06/12/2017 08:47 GMT | Updated 06/12/2017 08:47 GMT

SA's Capitalist Class In Crisis: Steinhoff, Naspers Battered

The two behemoths face serious crises, as tough questions about conduct and company ethos are posed.

Mike Hutchings / Reuters
South African magnate Christo Wiese has taken charge of flagging conglomerate Steinhoff.

Two of South Africa's biggest companies –– Naspers and Steinhoff –– find themselves in the middle of raging storms, as allegations of impropriety and unethical conduct are levelled at the two behemoths.

South Africans awoke to the news that Steinhoff CEO Markus Jooste, one of the country's most celebrated business barons and a favourite in Stellenbosch social circles, has resigned because of questions about the company's financial reporting.

Add to the mix the news that a US law firm is investigating the possibility of instituting a class-action suit against internet and media giant Naspers over the MultiChoice debacle, and it's clear that South Africa's capitalist class is in crisis.

Steinhoff's share price plunged 60% when the local markets opened on Wednesday.

"I'm not surprised at this turn of events at all," economist Iraj Abedian from Pan-African Investment and Research told HuffPost. He believes that the actions of both companies' leadership teams have fallen short of the principles that they themselves purport to represent.

"They (Naspers and Steinhoff) react the same way that politicians do. They deny, deny, deny –– until there is no room left for denial. Then they try to deflect and justify," Abedian said.

He believes that Koos Bekker, non-executive chairman of Naspers, is unable to understand the gravity of the situation. "I find it unbelievable. It's tragic, but I just think he doesn't get it. When business displays unethical conduct, they need to man up."

Bekker has admitted that Naspers was "slow to respond" to the unfolding events around MultiChoice, but is adamant that there was nothing illegal about the latter's dealings. He has also emphasised that Naspers is careful not to override the boards of companies it owns.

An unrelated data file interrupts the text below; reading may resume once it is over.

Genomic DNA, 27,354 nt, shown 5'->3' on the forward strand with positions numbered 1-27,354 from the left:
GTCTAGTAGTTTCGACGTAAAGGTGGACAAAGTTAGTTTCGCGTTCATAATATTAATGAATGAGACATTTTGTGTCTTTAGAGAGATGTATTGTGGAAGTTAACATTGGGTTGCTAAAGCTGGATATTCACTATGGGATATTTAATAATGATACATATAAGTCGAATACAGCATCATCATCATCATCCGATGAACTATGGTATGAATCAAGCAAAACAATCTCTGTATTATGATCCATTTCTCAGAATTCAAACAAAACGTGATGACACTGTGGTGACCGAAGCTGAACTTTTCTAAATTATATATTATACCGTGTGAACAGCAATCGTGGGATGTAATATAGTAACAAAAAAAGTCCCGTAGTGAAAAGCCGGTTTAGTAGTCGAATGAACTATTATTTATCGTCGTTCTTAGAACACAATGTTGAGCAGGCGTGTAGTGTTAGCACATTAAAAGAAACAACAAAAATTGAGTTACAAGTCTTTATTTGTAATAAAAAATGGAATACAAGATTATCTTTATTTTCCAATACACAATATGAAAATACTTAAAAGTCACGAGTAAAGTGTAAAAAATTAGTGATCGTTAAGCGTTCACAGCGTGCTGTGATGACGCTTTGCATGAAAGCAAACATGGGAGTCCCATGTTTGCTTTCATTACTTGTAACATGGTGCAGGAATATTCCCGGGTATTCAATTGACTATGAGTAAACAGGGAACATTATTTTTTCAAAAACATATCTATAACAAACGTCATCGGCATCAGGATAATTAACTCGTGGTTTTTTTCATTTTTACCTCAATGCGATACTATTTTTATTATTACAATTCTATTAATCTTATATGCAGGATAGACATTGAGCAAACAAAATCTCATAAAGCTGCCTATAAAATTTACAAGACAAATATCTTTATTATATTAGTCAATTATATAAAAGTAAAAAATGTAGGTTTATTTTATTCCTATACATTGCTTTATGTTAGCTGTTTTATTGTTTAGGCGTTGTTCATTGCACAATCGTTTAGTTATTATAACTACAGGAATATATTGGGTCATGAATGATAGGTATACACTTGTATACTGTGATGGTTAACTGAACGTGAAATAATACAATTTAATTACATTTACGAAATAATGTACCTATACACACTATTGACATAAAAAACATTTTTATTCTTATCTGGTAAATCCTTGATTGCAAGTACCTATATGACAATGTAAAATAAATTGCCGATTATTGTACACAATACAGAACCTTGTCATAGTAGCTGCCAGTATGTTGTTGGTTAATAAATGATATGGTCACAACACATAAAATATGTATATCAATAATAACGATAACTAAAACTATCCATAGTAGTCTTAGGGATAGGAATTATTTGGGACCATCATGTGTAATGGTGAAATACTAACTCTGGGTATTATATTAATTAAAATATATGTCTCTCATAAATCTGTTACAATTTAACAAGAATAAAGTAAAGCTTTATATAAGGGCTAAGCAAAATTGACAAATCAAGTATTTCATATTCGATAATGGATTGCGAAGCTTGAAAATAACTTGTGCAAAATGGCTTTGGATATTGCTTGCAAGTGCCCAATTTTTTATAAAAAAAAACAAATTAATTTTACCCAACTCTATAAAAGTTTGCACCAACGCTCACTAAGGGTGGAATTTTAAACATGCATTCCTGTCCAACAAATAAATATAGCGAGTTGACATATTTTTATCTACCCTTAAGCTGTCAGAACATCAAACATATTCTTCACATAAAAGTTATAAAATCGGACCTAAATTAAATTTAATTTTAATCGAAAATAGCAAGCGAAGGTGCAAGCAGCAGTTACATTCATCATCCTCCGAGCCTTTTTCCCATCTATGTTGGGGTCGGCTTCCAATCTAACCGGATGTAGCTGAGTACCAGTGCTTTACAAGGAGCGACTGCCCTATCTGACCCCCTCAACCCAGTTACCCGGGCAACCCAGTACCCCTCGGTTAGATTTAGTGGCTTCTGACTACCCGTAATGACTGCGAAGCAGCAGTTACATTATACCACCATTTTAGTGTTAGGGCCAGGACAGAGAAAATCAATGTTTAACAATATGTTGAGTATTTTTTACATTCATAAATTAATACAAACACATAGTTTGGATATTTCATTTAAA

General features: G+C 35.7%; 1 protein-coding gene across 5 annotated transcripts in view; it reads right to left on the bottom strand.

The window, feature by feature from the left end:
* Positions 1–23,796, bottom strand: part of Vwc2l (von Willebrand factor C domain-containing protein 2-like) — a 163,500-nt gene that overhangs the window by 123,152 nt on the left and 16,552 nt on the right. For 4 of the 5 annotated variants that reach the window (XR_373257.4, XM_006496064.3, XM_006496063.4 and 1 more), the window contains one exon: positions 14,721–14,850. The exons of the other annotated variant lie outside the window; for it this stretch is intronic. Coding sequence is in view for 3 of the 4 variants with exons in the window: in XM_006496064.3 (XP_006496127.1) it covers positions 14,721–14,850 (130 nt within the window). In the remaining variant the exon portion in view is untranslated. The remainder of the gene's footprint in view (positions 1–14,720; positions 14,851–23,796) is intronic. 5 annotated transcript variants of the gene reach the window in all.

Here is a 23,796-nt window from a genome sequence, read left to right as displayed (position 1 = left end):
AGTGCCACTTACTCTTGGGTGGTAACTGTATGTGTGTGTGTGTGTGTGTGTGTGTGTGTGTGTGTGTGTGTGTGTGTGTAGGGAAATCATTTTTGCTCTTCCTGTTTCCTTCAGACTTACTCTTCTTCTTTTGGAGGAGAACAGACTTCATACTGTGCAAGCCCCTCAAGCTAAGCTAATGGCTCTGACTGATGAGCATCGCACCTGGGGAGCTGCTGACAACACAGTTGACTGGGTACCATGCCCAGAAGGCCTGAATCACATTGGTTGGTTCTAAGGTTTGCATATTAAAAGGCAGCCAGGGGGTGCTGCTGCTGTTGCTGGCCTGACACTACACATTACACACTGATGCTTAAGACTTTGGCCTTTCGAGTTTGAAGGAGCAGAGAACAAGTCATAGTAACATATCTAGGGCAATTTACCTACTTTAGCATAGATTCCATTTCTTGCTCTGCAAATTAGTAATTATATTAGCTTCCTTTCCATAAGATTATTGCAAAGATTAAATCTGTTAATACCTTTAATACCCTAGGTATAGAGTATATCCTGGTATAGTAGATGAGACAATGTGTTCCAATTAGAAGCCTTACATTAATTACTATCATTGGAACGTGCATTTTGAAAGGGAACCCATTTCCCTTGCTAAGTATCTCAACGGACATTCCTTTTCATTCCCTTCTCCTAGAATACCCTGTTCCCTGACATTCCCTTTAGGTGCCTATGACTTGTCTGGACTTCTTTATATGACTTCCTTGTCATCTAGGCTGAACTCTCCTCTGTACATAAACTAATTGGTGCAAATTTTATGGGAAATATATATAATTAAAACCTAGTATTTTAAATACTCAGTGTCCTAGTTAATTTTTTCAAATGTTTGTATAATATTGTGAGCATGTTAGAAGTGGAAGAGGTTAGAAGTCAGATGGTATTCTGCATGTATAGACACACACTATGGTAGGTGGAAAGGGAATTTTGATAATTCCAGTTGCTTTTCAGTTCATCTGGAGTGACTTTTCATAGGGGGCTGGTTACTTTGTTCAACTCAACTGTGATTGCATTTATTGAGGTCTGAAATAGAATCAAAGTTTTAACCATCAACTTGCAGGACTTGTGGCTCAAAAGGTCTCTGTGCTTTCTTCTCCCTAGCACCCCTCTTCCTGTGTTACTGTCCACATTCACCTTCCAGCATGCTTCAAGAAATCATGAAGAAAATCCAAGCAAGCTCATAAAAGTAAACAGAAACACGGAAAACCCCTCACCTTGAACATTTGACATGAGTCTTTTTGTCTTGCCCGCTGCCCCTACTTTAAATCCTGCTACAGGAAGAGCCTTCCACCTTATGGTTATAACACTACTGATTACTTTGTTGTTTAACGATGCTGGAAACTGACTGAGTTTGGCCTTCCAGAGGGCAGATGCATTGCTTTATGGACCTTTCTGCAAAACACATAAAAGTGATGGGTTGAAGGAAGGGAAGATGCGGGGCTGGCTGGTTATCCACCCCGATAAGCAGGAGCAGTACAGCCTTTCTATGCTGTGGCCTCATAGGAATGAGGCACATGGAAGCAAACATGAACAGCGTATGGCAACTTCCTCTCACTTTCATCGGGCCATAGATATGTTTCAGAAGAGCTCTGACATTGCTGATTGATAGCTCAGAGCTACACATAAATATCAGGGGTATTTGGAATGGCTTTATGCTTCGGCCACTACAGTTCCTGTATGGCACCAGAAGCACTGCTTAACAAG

Magda Wierzycka, outspoken CEO of Sygnia Capital Management, believes big business is sluggish to take a public stand against corruption because it is easier to pay bribes than to "live under the burden of regulation".

Writing for BusinessLive, Wierzycka said that companies caught in a web of deceit fall into the same trap of denial, but once the media and public smell blood, there is no stopping the feeding frenzy.

She thinks companies need to be swift in instituting an independent inquiry, and never opt for blank denial. They should hold disciplinary hearings for those involved, and make grand reparations to the country.

Steinhoff, founded in Europe, shifted its headquarters to South Africa in 1998, where it has a secondary listing on the Johannesburg Securities Exchange (JSE). The company has announced that Christo Wiese will take over the leadership in the interim.

Naspers, founded as a newspapers company in 1915, now operates globally and is known as a technology innovator. It has promised an investigation into MultiChoice.

"The actions of people and companies like these hurt the image of 'Brand South Africa'," said Abedian. "It is hurtful to the economy, and even though they portray themselves as captains of industry, they don't seem to realise that their seemingly unethical conduct hurts job creation and stifles growth."

South Africans –– rightly –– "go to town" when politicians and bureaucrats are accused of ethical shortcomings. The same should go for captains of industry, said Abedian.

"But South Africa's problems lie deep. We have an ethics crisis in this country. Everybody behaves that way: teachers, nurses, politicians and businessmen."